If you read Hanna’s post on the same topic, this post might sound familiar. I seem to be going through exactly what Hanna is!
My body wants to hibernate every evening. Now that it’s dark so early, all I want to do is get home from work quickly, finish walking the dog and eating dinner as soon as I can, and then nestle under covers with a book for the whole night. If I manage to get up for 15 minutes to fold some laundry, it’s a huge win.
With my new focus on strength training, hibernating after work isn’t good. My routine for years has been to run in the morning and strength train in the evening. Running is easier for me in the early morning because I can basically start out still asleep and run on auto-pilot until my body wakes up. Strength training requires a lot more coordination and focus, and I find it very difficult to do as soon as I wake up.
This past week, I vowed every day to do strength training in the evening. My especially low energy last week compounded with hibernation mode so that I fell prey to warm covers and my book over and over and didn’t do a single strength session. I even skipped a blogger event to try a Dailey Method class that Gretchen coordinated–which I really wanted to try!–because it was fairly late in the evening for me and I knew I wouldn’t have the energy to even get there, much less make it through the class. Also, work is exceptionally busy these days and, thus, draining. I love my job though, so no complaints there–just that it’s likely adding to my fatigue.
Fortunately, I’m getting daily activity with walking to work. I only biked to work one day last week because I had to be at an off-site location early, and it just worked out better to bike. But I walked in the other days, which amounted to about 100 minutes of walking between my walk commute and daily dog walks.
I got 3 runs in this past week but was sad to not run more. Monday I took a rest day because I was still incredibly sore from a hard strength training session the weekend before that left me moaning in pain whenever I walked up or down stairs. Tuesday was the early work day, with no time to run. I ran Wednesday (with frozen tootsies in 29 degrees–oh how this cold-weather-tolerant runner has fallen) and Thursday, and slept in and didn’t run Friday.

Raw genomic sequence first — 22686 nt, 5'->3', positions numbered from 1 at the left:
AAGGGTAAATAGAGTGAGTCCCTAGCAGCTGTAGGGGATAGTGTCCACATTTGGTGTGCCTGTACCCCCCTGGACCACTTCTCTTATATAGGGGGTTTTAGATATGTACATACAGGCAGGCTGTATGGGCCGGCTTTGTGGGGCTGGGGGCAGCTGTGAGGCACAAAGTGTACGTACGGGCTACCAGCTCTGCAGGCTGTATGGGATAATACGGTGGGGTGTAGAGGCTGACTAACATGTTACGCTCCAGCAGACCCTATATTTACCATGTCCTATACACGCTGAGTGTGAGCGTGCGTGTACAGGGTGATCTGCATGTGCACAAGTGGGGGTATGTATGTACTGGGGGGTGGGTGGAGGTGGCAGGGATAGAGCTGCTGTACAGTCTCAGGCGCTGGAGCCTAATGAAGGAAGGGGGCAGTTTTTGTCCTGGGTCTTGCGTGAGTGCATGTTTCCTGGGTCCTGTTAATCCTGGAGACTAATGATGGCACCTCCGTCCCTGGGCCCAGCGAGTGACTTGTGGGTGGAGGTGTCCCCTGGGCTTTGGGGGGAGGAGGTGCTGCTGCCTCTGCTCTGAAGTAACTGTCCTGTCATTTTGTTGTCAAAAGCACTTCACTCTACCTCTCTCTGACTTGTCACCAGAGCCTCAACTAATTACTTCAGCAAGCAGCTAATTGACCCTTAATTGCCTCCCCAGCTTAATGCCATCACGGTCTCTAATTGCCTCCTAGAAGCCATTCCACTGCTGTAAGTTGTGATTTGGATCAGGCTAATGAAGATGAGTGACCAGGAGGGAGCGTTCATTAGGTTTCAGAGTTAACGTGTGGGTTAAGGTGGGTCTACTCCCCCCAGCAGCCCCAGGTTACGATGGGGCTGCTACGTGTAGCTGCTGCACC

Saturday it rained the entire morning–talk about hibernation mode coming into play! But I did make myself get in a really good, 40-minute strength training session and felt so much better than I would have if I’d have just binge-read my book all day. And the rain let up for our afternoon walk with the dog.
Sunday morning was my third run for the week at North Park. It wasn’t too cold, but some blustery bursts of hail didn’t make it very fun. But I was still happy to be out because I was virtually cheering on Joanna, who was kicking the Philly Marathon’s butt! Joanna had a really strong training cycle using the Hansons’ method, and I’m thrilled she had a great race despite crazy wind.
I finished last week with only 12 miles. I know I said I’d target 3-4 runs a week during my off-season, but 3 just doesn’t feel like enough. My body is really craving more runs, so I hope the weather is nice enough this week to run a bit more.
In the meantime, I have some strategies I’m going to try to fight hibernation.
1. Strength Train Immediately After Work
I’m successful with strength training if I do it immediately after I get home–before I eat dinner or open a book. Once I start reading, I’m useless.
2. Do Shorter Sessions
It’s easier for me to commit to doing a strength training routine that’s short, especially since I’m hungry after work. I have a bunch of 15-minute workouts that I plan to do.
3. Just Get Outside
I said in my last post that I also wanted to take more evening walks with the dog like we used to in summer. (I take Django on a long morning walk, a shorter walk after work, and then Dave takes him on an evening walk. In the summer I regularly join them for evening walks, and we usually make them longer.) Again, that didn’t happen once last week. I think I need to approach it like running–don’t fixate on the weather and just put on my shoes and coat and go out. Even a shorter walk is better than lazing around on the couch.
I’m motivated to put these strategies to work this week. I refuse to let the dark and cold of the season take my fitness away!